The Role of Child and Adolescent Psychiatrist in Organized Systems of Care

Approved by Council, October 1991
To be reviewed

This statement explains the unique role of child and adolescent psychiatrists in providing psychiatric assessment, management and treatment in organized systems of care.

In order to properly balance issues of accessibility to treatment and quality of treatment with the need for cost containment, there are critical points that require the involvement of the most comprehensively trained professional, the psychiatrist, in the assessment, management and treatment of the patient. These points include at least the:

  • Initial triage of patients presenting with symptoms of psychiatric illness. This should be done either by a psychiatrist or by a trained, experienced mental health professional working under the direct supervision of a psychiatrist.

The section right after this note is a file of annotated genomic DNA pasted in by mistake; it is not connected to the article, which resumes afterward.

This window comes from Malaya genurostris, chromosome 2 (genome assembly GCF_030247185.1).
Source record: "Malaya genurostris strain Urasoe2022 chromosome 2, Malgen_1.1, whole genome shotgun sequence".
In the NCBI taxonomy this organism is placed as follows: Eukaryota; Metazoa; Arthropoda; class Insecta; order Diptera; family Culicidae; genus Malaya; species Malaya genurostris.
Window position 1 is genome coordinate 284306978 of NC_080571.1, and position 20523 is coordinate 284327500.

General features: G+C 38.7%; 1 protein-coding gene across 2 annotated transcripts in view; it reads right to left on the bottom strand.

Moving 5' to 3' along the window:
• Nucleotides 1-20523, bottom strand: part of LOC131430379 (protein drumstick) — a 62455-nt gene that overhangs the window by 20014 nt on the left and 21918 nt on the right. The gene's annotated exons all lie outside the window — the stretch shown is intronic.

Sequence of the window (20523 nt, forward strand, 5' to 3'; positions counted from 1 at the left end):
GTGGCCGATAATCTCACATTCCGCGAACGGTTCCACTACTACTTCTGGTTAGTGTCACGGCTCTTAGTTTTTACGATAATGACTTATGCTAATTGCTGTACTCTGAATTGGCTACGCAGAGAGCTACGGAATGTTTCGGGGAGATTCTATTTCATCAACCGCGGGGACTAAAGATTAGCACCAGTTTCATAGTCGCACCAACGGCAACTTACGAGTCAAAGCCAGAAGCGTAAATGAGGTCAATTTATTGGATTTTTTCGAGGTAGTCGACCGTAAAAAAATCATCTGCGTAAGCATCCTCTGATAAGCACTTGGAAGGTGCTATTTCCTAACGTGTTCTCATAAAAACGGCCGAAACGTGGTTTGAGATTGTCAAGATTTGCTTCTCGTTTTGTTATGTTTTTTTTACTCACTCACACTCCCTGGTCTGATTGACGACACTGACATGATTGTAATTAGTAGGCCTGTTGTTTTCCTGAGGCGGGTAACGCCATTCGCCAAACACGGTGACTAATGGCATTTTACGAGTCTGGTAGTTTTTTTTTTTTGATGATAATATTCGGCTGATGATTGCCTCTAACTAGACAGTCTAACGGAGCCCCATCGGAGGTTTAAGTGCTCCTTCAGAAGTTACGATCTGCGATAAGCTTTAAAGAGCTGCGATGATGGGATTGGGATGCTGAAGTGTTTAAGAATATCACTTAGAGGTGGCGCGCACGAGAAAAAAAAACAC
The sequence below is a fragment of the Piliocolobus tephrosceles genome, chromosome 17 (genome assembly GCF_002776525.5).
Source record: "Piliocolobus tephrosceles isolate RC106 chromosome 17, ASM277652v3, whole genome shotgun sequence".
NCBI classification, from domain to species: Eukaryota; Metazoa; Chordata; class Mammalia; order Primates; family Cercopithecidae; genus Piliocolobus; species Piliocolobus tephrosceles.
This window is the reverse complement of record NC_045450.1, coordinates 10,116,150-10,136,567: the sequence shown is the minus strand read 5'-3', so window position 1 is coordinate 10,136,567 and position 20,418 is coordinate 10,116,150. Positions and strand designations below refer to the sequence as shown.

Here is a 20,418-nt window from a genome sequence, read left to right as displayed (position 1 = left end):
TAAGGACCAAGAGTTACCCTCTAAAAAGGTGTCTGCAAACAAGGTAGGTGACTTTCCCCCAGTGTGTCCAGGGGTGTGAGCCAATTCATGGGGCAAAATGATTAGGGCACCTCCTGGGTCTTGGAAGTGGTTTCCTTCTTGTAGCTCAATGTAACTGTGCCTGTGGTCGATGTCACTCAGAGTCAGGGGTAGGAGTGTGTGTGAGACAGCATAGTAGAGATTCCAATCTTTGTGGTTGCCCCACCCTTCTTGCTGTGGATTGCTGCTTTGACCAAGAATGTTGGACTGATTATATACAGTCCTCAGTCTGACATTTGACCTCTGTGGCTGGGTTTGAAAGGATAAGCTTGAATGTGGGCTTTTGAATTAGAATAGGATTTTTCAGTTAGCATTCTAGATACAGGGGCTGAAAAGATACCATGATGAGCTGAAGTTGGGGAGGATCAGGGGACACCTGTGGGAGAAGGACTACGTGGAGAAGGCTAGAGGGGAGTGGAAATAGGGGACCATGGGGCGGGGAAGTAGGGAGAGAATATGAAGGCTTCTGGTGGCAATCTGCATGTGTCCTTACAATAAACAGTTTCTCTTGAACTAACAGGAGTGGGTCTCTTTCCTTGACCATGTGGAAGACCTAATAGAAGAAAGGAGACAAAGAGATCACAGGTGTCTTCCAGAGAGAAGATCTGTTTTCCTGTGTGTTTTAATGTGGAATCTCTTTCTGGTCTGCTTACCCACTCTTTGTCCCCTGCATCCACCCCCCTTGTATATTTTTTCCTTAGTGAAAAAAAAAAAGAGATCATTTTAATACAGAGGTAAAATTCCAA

• Subsequent assessment of patients with complex biopsychosocial diagnostic issues. 
  • Assessment and treatment of patients who may benefit from psychotropic medication. 
  • Decision to admit to all levels of treatment more intense than outpatient therapy.
Psychiatric treatment in a hospital.

In the case of children 14 years of age and younger, the appropriate individual is a physician fully qualified as a child and adolescent psychiatrist, i.e. one who has completed training in both general psychiatry and child and adolescent psychiatry in programs accredited by the Accreditation Council on Graduate Medical Education. The special training of fully-qualified child and adolescent psychiatrists equips them to provide the most effective comprehensive assessment, management and treatment for adolescents through age 18.

This standard of care must be tempered by the availability of a child and adolescent psychiatrist but can be implemented in most metropolitan areas.